The concept of "identity" occupies a paradoxical role in our current debate.
The Yes side insists that identity has nothing to do with the referendum, while the No side talks about Braveheart on the one hand and Stout-heart on the other. It turns out that that both sides are right and wrong. Such are the perils of asking binary questions in an analogue world
On the one hand, "Scottish identity" as it was then understood was negotiated a protected status in the Union settlement of 1707: law, school and kirk. The new idea that "The Nation" might be coterminus with "The People" was literally inconceivable till the French Revolution 82 years later, when the Union indeed wobbled. ThenWalter Scott's re-stabilisation of "Scottish-ness as Street Theatre" in 1822 combined a surface of Gaelic culture with guid Scots business sense and ushered in what we now think of as the defining tropes of shortbread and yearning for a safely buried past.
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On the other hand, the first (and possibly last) persuasive popular conception of Britishness as an inclusive, protecting, democratic identity came in 1945 as a specific reaction to the betrayals of "the British People" by their masters in the First World War and the Great Depression and the founding of a new nation-myth on the togetherness of the Second World War.
It is a unlikely but brilliant coalition of an imperialist dinosaur to run the war and a tough trade unionist to run the economy. Britishness as a sense is even now much more invested in the welfare state and what we used to call the post-war consensus than in any pageant of flags and military sacrifice.
This is, I believe, as true in Cardiff and Camberwell as it is true in Cumbernauld. I don't believe for an instant in the comforting myths of a uniquely couthy Scottish sociability. Where the idea of "nation as collective responsibility" is not true is in the increasingly globalised culture of the increasingly globalised elite, of whom our current rather less-than-brilliant Coalition are the local representatives. Despite the accents and the evocations of the sacrifices of the Somme, the new British elite, New Labour very much included, see the nation largely as a marketing tool, and regard its obligations of collective welfare as a tedious and anachronistic burden to be shucked off as rapidly as possible.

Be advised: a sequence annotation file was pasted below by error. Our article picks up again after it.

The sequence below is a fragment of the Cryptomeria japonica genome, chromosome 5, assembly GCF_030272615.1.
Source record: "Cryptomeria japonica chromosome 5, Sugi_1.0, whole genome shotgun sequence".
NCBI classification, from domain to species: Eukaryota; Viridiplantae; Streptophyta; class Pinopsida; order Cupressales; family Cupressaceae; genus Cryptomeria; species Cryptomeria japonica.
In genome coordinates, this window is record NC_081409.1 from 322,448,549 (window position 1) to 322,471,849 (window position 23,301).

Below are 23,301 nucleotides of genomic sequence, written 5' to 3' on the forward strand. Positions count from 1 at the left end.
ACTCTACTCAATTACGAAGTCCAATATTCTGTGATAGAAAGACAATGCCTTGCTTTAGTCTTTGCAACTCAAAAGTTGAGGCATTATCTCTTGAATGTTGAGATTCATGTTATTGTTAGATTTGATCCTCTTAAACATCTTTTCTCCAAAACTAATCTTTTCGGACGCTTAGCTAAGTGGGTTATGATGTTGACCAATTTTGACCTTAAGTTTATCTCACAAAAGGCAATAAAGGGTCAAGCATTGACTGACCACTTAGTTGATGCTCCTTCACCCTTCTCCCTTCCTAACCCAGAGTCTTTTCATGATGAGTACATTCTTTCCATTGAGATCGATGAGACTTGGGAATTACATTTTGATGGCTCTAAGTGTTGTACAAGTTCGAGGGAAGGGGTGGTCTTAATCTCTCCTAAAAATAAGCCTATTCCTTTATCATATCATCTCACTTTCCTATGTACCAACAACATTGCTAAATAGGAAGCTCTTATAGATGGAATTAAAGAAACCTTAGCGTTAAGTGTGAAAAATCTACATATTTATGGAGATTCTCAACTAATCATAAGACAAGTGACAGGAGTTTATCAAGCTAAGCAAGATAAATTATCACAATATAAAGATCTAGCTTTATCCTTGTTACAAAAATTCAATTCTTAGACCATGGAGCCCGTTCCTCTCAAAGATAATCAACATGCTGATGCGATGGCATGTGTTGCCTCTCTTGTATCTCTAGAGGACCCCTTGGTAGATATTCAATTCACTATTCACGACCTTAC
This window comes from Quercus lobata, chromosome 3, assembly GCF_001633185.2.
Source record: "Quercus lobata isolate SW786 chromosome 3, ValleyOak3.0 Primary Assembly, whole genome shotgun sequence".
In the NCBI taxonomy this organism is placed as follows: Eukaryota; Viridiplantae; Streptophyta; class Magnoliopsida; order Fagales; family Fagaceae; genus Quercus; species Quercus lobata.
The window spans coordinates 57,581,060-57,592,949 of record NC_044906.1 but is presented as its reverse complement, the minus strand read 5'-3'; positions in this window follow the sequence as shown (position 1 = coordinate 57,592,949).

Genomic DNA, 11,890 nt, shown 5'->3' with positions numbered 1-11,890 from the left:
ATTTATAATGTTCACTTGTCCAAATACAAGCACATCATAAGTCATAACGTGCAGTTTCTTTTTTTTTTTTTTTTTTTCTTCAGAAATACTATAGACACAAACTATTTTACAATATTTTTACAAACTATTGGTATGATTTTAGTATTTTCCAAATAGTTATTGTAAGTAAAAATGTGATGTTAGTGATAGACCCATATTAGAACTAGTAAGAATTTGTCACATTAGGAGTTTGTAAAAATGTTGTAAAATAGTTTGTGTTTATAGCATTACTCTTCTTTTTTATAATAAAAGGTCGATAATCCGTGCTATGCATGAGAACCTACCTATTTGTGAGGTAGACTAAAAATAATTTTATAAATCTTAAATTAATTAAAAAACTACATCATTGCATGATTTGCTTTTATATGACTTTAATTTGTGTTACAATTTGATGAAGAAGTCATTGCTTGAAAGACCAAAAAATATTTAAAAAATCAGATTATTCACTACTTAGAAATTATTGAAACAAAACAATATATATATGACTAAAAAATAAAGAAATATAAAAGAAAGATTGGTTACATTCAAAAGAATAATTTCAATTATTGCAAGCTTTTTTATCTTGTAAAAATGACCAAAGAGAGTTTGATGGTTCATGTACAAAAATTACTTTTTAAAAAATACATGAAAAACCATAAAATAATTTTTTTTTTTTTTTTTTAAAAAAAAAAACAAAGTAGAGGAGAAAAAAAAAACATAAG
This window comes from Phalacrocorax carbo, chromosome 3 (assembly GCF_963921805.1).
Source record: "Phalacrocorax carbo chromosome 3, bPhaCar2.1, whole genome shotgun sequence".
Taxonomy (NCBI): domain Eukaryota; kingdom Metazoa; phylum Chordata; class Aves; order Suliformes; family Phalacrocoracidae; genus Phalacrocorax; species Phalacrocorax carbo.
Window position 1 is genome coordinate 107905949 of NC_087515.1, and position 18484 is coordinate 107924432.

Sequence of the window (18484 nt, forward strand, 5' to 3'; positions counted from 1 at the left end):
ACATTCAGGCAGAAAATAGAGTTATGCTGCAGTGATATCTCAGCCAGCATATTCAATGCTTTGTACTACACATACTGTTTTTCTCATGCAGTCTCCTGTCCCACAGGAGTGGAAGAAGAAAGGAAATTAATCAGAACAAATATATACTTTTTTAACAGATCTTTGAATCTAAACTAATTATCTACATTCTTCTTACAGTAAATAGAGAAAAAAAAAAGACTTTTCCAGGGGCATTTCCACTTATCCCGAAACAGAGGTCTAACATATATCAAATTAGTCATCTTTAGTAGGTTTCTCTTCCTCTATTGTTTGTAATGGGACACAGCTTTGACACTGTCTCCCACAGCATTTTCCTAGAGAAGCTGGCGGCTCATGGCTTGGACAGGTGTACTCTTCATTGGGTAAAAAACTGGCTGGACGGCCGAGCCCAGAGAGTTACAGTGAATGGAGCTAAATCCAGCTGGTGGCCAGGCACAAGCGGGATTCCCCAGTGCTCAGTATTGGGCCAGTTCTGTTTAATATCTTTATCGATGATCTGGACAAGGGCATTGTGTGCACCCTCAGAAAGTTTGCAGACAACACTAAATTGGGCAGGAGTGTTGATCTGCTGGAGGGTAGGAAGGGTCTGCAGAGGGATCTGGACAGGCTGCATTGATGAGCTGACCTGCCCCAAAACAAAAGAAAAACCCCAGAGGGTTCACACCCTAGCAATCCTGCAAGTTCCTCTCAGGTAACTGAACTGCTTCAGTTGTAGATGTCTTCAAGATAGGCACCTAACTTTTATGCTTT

It was David Cameron's astonishingly (but inevitably) hollow evocation of Britishness last week that crystallised this argument for me. "Brand Britain" may come to define this campaign as much as the unfortunate leaking of the No campaign's internal cognomen of "Project Fear. (Mr Cameron's elite detachment is also why he is having such problems with Ukip, whose atavistic whining he misidentifies as grossly as he clearly does with his other white man's burden in Scotland)
What is happening in Scotland, and is beyond being fixed by any number of phone calls from our relatives, is not any resurgence of Celtic identity. Rather, this is another episode in the long and now seemingly ineluctable break-up of Britain, as Tom Nairn so presciently dubbed it, and any new sense of Scottishness is defined more by an intuition of Britishness abandoned than by any feeling of Scottishness recovered. We are not so much leaving, as I've said else-where, as we recognise that we are being left.
The identity problem on these islands is not a Scottish problem. Cultural identity has never been in question here in modern times, even as it has evolved. However, it is only since the first Scottish plebiscite in 1979 that Scotland has existed as a democratic polity, with consequences that were perhaps as inevitable as Tam Dayell always said they were. It is Britain's identity that is now being radically under-mined, and not by people with Saltires painted on their faces, but by those with Union Jacks emblazoned on their waistcoats. It is those to whom the idea of Britain still matters who are being most insulted by the Prime Minister's defence of it.